This is one of my two stories for Dark Media City Friday Frights. It's the first two chapters in a soon to be released novel. It fit into this week's prompt "apocalypse," so I added it. I hope you enjoy it.
Time was running out.
Charlie stared at the clouds building in the west. Once more the forces of nature were about to unleash their fury on the residents of Cheyenne. Since the early days of this infernal devastation of the planet, this city had appeared to be safe. Six thousand feet high, far removed from the coastal flooding which had obliterated entire cities from the face of the Earth, the ravaging tempests of the oceans would not affect life here.
Not so . . .
Cause and effect. It was happening again.
The skies turned almost black, even though it was early afternoon. Lightning struck the surrounding prairies, leaving beautiful, but garish, displays of the power within the clouds. Thunder boomed, rattling buildings. This was no ordinary thunder: it resonated with a fervor of vengeance, shouting to all who would listen that the skies were king. Humans were frail beings unable to withstand the onslaught of destruction; and the devastation was seconds away.
Twin tornadoes came in on the city, throwing cars into buildings, any unfortunate souls trapped inside screaming as their vehicles became airborne. Some of the fortunate ones were able to holler out after a violent impact. Others were not so fortunate. Only silence surrounded them.
Entire chunks of façade rained down onto the streets from the older buildings. The newer buildings did not fare much better. Steel beams twisted and snapped from pressure. One building collapsed into itself as if demolitions experts had cleverly done their task.
And then the rain, not normal rain, but a horizontally flung deluge, came in, flooding the streets, carrying chunks of debris which clogged the sewers. Some roads became raging torrents, a twenty foot wall of angry river, eating away at the buildings and taking cars and people along with it. The currents met and forged in depressions, creating swift eddies and violent whirlpools which dragged everything trapped there into its center, the vortex destroying everything.
The ground shook, and a gap in the earth split Central Avenue in two, water from the flood pouring into the fissure. A hookah shop across the street from Charlie’s office building leaned precariously towards the center of the street before a gigantic explosion catapulted it out onto the sidewalk, the lack of a firm structure causing the offices overhead to tumble down to meet it.
Charlie rushed to the street as soon as the water levels dropped and stared in amazement as the overpasses of Central and Warren Avenues shook violently before coming apart and crashing down on the rail lines beneath them.
A giant of a man, easily six feet five and powerfully built, rushed past Charlie and started tearing the rubble of destruction aside, freeing people trapped within, carrying them to safety. He worked fast and said nothing, intent on his mission. It was too late for many, but he managed to get numerous others out of harms way. The wails of fire engines filled the air, but they would have to wait to reach this part of town. Between the flooding and the huge cracks in the streets, getting to survivors was not going to be easy. Downtown Cheyenne was destroyed. For now, this giant was the only hope for the unfortunates.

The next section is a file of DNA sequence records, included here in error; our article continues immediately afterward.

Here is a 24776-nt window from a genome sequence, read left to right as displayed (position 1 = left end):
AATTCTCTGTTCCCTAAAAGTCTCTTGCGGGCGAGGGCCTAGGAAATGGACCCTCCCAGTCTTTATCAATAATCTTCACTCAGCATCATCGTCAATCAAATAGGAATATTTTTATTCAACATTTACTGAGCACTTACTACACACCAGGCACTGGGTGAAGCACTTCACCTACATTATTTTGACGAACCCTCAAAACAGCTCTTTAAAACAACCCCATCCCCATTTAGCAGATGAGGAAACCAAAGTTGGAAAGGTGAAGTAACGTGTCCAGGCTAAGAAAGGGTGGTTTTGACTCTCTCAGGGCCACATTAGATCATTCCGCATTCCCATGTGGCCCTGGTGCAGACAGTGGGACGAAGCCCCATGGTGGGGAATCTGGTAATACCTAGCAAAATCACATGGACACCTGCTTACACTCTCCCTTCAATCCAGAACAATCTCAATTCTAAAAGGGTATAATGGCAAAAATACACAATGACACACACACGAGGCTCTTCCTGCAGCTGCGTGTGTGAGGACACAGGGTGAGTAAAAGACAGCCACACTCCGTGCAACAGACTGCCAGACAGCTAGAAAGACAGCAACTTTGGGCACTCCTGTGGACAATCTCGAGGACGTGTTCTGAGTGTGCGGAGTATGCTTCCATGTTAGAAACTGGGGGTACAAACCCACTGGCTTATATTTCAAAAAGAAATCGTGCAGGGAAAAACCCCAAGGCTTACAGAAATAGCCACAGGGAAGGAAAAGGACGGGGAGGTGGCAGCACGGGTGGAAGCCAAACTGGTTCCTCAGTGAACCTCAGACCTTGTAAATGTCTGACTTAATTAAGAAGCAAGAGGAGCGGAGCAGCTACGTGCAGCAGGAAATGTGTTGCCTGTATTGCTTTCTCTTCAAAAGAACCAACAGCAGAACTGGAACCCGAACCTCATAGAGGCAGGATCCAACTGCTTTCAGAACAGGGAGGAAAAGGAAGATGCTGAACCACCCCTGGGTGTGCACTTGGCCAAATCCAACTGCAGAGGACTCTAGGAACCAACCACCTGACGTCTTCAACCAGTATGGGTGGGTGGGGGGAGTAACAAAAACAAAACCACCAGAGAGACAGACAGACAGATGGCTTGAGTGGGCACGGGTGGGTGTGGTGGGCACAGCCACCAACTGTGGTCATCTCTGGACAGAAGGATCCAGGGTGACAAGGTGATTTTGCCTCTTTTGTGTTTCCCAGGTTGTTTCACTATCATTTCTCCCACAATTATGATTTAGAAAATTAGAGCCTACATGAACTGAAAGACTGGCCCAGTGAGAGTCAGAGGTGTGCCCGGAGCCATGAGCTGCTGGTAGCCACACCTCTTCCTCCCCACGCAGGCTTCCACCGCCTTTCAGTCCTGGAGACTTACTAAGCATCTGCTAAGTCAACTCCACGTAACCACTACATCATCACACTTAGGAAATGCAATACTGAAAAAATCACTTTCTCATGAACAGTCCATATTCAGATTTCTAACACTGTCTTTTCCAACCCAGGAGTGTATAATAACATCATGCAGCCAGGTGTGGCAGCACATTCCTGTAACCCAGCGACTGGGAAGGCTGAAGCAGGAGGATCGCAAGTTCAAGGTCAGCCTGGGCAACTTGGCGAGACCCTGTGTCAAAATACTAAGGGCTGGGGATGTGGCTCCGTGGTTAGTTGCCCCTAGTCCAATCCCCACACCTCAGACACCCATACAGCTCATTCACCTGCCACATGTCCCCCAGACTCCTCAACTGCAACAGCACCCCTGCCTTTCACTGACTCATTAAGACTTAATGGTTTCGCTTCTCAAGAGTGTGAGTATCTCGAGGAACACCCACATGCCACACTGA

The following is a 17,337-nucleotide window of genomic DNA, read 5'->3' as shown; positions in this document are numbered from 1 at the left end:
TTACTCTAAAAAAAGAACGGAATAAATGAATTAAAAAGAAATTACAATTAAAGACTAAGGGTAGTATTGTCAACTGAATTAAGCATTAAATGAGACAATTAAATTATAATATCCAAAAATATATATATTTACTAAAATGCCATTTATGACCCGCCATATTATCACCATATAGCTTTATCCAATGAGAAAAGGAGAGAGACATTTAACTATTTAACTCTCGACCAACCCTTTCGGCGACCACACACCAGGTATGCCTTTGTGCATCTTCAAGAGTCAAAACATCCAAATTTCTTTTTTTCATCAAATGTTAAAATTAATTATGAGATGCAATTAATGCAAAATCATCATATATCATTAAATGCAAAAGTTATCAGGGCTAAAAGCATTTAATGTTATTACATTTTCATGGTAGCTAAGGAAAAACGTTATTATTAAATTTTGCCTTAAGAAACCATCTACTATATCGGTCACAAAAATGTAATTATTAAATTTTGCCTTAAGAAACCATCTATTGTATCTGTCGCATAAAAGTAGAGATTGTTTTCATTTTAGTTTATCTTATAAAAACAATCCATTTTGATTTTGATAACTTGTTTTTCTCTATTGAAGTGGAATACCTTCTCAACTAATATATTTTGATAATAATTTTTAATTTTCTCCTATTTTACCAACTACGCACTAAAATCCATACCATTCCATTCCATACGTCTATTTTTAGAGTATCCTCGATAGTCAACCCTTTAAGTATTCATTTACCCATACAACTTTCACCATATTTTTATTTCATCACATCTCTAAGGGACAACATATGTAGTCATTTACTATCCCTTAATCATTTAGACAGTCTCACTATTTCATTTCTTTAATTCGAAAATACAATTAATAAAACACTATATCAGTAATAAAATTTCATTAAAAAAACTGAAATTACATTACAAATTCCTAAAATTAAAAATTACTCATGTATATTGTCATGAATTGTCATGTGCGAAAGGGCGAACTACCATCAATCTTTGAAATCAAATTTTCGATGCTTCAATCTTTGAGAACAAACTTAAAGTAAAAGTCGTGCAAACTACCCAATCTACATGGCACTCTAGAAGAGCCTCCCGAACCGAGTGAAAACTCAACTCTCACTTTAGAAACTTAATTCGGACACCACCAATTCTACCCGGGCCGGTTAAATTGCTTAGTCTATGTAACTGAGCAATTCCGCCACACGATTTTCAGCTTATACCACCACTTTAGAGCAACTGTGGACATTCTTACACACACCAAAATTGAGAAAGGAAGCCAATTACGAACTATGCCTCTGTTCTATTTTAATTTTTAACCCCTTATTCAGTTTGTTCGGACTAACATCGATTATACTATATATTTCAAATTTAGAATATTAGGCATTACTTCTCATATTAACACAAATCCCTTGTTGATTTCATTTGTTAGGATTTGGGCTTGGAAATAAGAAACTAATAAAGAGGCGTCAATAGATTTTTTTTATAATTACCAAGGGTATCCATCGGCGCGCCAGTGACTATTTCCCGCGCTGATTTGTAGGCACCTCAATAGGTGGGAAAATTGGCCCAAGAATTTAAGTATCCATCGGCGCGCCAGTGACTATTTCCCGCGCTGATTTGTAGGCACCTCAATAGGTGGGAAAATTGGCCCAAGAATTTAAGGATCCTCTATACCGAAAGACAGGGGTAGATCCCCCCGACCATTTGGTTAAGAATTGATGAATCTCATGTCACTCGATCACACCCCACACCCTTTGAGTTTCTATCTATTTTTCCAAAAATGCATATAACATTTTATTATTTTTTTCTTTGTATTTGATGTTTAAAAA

“Let’s get to work!” a voice shouted.
Charlie looked at his wife, a frail looking lady, short in stature, but huge in spirit, and nodded. “Storm needs us to help him, Raven.”
She grabbed the medical bag from her husband and dashed off towards the closest of the wounded. Those requiring minimal care she patched up on the spot, and directed those able to assist to carry the more seriously wounded into the office building where her husband was waiting to help. Two doctors, working as fast as they could in the streets and a makeshift hospital were the only medical help these people would have for awhile. The hospital was eight blocks away, but would be no good for any of them. Not for a long time. Perhaps never. That building might have suffered enormous structural damage. Nothing in this area was constructed to withstand this kind of cataclysmic Armageddon.
The tornadoes moved to the east, but the rain and horrific thunderstorm remained. More tremors shook the ground but not with the intensity of the previous one. Bolt after bolt of lightning attacked the buildings, many of them bereft of their lightning rods because of the super winds tearing them off the structures. Cheyenne is a city of high winds, but the recent events in the world produced some in the two hundred mile an hour category. Some probably higher. Whipping across the plains, they had torn entire towns apart. Many of those people had moved here, only to be killed in this storm and some of the previous ones. To escape only to perish.
A gigantic explosion cut through the air like a huge sword, a stench of unbelievable proportions permeating everything, making it almost impossible to breathe. The sky became a myriad of reds and yellows and the ground refused to stop shaking. More buildings shook apart, this being their death knell.
The refinery had exploded! Cheyenne was now hell on earth . . .
Flames rose hundreds of feet into the sky, obliterating everything to the south from view. The last great vestige of the city was history.